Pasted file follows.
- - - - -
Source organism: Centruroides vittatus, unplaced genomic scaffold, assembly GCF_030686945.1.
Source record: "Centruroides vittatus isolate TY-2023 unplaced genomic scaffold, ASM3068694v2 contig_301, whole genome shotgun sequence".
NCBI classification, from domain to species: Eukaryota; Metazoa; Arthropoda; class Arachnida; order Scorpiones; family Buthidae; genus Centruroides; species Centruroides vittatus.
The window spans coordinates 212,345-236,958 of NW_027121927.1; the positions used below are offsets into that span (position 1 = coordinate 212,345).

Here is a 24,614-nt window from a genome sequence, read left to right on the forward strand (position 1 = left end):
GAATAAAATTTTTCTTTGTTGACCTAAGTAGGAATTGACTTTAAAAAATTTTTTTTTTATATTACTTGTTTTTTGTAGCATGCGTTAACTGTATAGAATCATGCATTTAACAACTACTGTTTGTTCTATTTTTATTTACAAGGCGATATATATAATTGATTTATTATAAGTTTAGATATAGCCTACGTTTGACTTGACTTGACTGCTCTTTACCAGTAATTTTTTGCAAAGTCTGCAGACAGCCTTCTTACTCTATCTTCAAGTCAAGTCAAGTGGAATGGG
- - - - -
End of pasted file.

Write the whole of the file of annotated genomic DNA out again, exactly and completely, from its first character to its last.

Source organism: Centruroides vittatus, unplaced genomic scaffold, assembly GCF_030686945.1.
Source record: "Centruroides vittatus isolate TY-2023 unplaced genomic scaffold, ASM3068694v2 contig_301, whole genome shotgun sequence".
NCBI classification, from domain to species: Eukaryota; Metazoa; Arthropoda; class Arachnida; order Scorpiones; family Buthidae; genus Centruroides; species Centruroides vittatus.
The window spans coordinates 212,345-236,958 of NW_027121927.1; the positions used below are offsets into that span (position 1 = coordinate 212,345).

Here is a 24,614-nt window from a genome sequence, read left to right on the forward strand (position 1 = left end):
GAATAAAATTTTTCTTTGTTGACCTAAGTAGGAATTGACTTTAAAAAATTTTTTTTTTATATTACTTGTTTTTTGTAGCATGCGTTAACTGTATAGAATCATGCATTTAACAACTACTGTTTGTTCTATTTTTATTTACAAGGCGATATATATAATTGATTTATTATAAGTTTAGATATAGCCTACGTTTGACTTGACTTGACTGCTCTTTACCAGTAATTTTTTGCAAAGTCTGCAGACAGCCTTCTTACTCTATCTTCAAGTCAAGTCAAGTGGAATGGG